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LSU Offseason Conditioning, Football School to Ramp Up in the Next Week

Development of younger core group an integral part to early offseason plan

Not only are the LSU coaches and early enrollees in the building but the returning players are starting to trickle in for the new semester as well. Ed Orgeron and company are hard at work devising an offseason schedule and team meetings that have already begun for the 2021 season. 

New offensive coordinator Jake Peetz as well as passing game coordinator Jake Mangas and the offensive staff have already started meeting with their players. As for the defense, those meetings have primarily been led by Orgeron as well as cornerbacks coach Corey Raymond, who is the only remaining defensive coach on staff after a major overhaul that's taken place over the last two weeks.

"Coaches are meeting on offense. I'm handling the defense right now, obviously we only have one full time coach with me but we have our analysts, still doing our work we have from last season," Orgeron said on Off the Bench Tuesday.

A big part of the early offseason will be monitoring the players in terms of strength and conditioning in terms of where the ideal improvements should be in their bodies in preparation for spring ball and the 2021 season. That process has already begun, with Orgeron giving a prime example in offensive lineman Anthony Bradford who left three weeks ago at 370 pounds but returned "a slim 347."

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This first week back in Baton Rouge will be what Orgeron called a "discretionary" week in terms of lifting as players have the option to workout or not with school starting back up. Next week is when the mandatory lifting as well as "Football School" starts up as the Tigers begin their quest to a redemption season following the 5-5 record in 2020.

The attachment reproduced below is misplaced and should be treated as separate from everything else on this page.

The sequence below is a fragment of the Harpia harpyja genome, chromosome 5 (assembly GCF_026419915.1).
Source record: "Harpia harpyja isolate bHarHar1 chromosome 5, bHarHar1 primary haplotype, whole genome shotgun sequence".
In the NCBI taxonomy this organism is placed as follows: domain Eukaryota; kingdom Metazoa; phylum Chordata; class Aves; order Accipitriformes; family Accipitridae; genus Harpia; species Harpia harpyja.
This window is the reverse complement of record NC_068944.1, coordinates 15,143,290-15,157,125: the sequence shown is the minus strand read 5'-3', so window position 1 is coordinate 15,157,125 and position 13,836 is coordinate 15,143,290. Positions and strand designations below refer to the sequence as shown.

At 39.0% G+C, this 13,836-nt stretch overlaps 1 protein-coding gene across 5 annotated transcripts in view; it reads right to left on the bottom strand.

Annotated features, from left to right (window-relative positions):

"We're going over everybody's strengths and weaknesses in the weight room. What weight they need to be at, what do they need to get stronger at?" Orgeron said. "This is gonna be a tremendous meeting especially for these young guys. It gives these guys coming back another year to develop and hopefully get more playing time as the season goes on."

The man behind the strength and conditioning program at LSU, Tommy Moffitt, has plenty of tools at his disposal, including the Perch technology that we wrote about last summer. But as the program grows, Orgeron wants not only Moffitt and the strength and conditioning staff to help develop the players but the assistant coaches as well. 

"As we grow the program I want our assistants to be closer to coach Moffitt. Closer to what's going on in the weight room," Orgeron said. "I started in the weight room so that's natural to me, I'm always in there working out, looking at the players. But I want all of our assistants to be involved in the day to day activities. More than football, more than school, I want them to be involved in nutrition, the weight room, conditioning and I think we can get better as a staff there."

Last year at this time, LSU was fresh off a national championship win and a year later, this program is now starting its journey of redemption after a down 2020 season. With a more traditional offseason in store, the Tigers should be in prime position for greater development within its program for 2021.